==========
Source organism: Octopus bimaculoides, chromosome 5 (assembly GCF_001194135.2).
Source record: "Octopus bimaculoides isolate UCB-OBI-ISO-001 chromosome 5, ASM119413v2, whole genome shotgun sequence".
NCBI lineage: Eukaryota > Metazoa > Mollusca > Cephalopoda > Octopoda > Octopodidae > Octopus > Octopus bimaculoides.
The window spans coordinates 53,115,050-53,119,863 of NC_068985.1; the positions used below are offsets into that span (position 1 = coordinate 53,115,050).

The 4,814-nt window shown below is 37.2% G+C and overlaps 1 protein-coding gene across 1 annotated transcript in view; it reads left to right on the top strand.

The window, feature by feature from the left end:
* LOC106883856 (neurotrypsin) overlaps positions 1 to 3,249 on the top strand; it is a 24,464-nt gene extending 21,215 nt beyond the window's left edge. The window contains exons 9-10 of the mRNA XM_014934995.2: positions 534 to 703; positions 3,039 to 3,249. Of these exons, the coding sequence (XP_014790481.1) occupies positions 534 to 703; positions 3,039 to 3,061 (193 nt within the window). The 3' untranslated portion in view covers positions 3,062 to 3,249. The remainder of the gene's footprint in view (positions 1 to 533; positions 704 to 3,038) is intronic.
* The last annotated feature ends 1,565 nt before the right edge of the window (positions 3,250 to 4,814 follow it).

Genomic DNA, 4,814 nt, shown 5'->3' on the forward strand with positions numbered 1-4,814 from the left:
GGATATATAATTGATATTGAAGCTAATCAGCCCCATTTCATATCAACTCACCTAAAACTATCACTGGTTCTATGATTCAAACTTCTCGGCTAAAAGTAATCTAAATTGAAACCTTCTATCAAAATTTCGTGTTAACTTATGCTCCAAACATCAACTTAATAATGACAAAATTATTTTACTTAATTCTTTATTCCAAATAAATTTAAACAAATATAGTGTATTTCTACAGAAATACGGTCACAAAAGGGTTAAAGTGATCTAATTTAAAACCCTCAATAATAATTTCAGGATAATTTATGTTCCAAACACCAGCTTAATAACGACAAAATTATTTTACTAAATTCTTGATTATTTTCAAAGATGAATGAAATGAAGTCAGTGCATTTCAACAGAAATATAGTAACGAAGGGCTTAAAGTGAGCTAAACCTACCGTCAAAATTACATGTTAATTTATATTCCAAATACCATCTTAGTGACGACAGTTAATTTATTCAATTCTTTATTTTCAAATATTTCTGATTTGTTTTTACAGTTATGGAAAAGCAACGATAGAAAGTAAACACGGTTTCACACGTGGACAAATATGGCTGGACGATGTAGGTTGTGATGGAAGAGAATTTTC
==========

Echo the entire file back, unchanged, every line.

Source organism: Octopus bimaculoides, chromosome 5 (assembly GCF_001194135.2).
Source record: "Octopus bimaculoides isolate UCB-OBI-ISO-001 chromosome 5, ASM119413v2, whole genome shotgun sequence".
NCBI lineage: Eukaryota > Metazoa > Mollusca > Cephalopoda > Octopoda > Octopodidae > Octopus > Octopus bimaculoides.
The window spans coordinates 53,115,050-53,119,863 of NC_068985.1; the positions used below are offsets into that span (position 1 = coordinate 53,115,050).

The 4,814-nt window shown below is 37.2% G+C and overlaps 1 protein-coding gene across 1 annotated transcript in view; it reads left to right on the top strand.

The window, feature by feature from the left end:
* LOC106883856 (neurotrypsin) overlaps positions 1 to 3,249 on the top strand; it is a 24,464-nt gene extending 21,215 nt beyond the window's left edge. The window contains exons 9-10 of the mRNA XM_014934995.2: positions 534 to 703; positions 3,039 to 3,249. Of these exons, the coding sequence (XP_014790481.1) occupies positions 534 to 703; positions 3,039 to 3,061 (193 nt within the window). The 3' untranslated portion in view covers positions 3,062 to 3,249. The remainder of the gene's footprint in view (positions 1 to 533; positions 704 to 3,038) is intronic.
* The last annotated feature ends 1,565 nt before the right edge of the window (positions 3,250 to 4,814 follow it).

Genomic DNA, 4,814 nt, shown 5'->3' on the forward strand with positions numbered 1-4,814 from the left:
GGATATATAATTGATATTGAAGCTAATCAGCCCCATTTCATATCAACTCACCTAAAACTATCACTGGTTCTATGATTCAAACTTCTCGGCTAAAAGTAATCTAAATTGAAACCTTCTATCAAAATTTCGTGTTAACTTATGCTCCAAACATCAACTTAATAATGACAAAATTATTTTACTTAATTCTTTATTCCAAATAAATTTAAACAAATATAGTGTATTTCTACAGAAATACGGTCACAAAAGGGTTAAAGTGATCTAATTTAAAACCCTCAATAATAATTTCAGGATAATTTATGTTCCAAACACCAGCTTAATAACGACAAAATTATTTTACTAAATTCTTGATTATTTTCAAAGATGAATGAAATGAAGTCAGTGCATTTCAACAGAAATATAGTAACGAAGGGCTTAAAGTGAGCTAAACCTACCGTCAAAATTACATGTTAATTTATATTCCAAATACCATCTTAGTGACGACAGTTAATTTATTCAATTCTTTATTTTCAAATATTTCTGATTTGTTTTTACAGTTATGGAAAAGCAACGATAGAAAGTAAACACGGTTTCACACGTGGACAAATATGGCTGGACGATGTAGGTTGTGATGGAAGAGAATTTTC